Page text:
Eric Foner, a member of The Nation’s editorial board, is the DeWitt Clinton Professor of History at Columbia University and the author, most recently, of The Fiery Trial: Abraham Lincoln and American Slavery (Norton), was awarded the Pulitzer, Bancroft and Lincoln prizes.
Frozen in memory as the simple woman who helped to bring down
segregation, Rosa Parks was far more complex and formidable than the
popular imagination makes her out to be . A fuller picture of her life
should make us also remember the many unsung heroes and heroines who
came before and after her.
The Rise of American Democracy: Jefferson to Lincoln
expertly balances the roots of a political revolution: the impact of a
few key leaders and the lives and aspirations of ordinary citizens
engaging with the government for the first time.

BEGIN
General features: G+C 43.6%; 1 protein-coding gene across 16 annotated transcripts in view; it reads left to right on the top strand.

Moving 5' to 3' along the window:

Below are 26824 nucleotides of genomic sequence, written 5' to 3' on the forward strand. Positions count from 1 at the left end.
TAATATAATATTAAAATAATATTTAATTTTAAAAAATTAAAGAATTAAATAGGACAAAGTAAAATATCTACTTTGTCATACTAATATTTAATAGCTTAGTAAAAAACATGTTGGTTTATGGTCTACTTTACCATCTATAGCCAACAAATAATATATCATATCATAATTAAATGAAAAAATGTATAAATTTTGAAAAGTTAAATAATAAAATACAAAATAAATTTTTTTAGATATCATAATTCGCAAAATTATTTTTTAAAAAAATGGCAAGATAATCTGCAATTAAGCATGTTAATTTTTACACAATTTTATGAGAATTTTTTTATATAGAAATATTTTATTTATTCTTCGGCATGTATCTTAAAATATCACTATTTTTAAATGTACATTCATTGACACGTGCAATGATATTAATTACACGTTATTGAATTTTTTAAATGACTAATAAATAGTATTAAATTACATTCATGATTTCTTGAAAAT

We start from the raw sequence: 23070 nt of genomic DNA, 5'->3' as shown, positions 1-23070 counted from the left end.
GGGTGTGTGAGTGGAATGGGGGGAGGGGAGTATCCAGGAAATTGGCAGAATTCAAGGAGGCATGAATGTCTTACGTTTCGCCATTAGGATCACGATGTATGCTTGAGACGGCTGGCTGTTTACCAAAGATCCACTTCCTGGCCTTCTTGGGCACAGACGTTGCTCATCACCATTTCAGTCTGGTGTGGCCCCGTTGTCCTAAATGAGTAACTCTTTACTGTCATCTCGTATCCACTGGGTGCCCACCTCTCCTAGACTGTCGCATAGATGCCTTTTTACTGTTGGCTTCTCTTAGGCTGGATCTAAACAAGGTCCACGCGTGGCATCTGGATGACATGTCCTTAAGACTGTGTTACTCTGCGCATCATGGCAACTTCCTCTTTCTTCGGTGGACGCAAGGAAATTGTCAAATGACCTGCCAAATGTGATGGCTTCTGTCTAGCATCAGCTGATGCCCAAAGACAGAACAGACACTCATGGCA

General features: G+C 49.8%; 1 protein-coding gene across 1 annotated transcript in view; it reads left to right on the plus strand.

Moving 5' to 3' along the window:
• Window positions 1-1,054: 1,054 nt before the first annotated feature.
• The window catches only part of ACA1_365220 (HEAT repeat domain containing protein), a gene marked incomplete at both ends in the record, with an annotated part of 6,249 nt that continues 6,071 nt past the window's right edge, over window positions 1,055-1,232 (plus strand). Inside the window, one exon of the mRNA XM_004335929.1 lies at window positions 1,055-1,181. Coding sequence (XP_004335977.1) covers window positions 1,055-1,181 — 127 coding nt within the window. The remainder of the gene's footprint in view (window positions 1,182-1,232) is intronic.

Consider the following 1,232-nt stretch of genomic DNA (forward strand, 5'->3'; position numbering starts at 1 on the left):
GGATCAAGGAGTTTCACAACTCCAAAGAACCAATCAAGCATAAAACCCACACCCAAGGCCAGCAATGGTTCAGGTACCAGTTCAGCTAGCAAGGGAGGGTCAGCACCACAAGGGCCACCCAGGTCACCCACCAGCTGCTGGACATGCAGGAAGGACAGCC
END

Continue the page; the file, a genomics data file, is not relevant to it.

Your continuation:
The only bright spot in this man-made disaster has been the wave of public outrage at the Administration's failure to provide aid to the most vulnerable.
A nation's conscience is stirred by the abandonment of the poor and
the frail: This may be the one bright spot of the man-made disaster on the
George W. Bush's second inaugural address cynically invoked noble ideals for ignoble ends.
Ask Americans to enumerate their civil liberties and they instinctively turn to freedom of speech and the press.
The Fourth of July is traditionally a time for reading the Declaration of Independence and listening to patriotic speeches.
to the landmark Supreme Court rulings in Brown v. Board of
Education and Bolling v.
According to the Constitution, the President, with the consent of the Senate, selects the members of the Supreme Court.
Eric Foner was an expert witness in Grutter v. Bollinger, the University of Michigan law school case.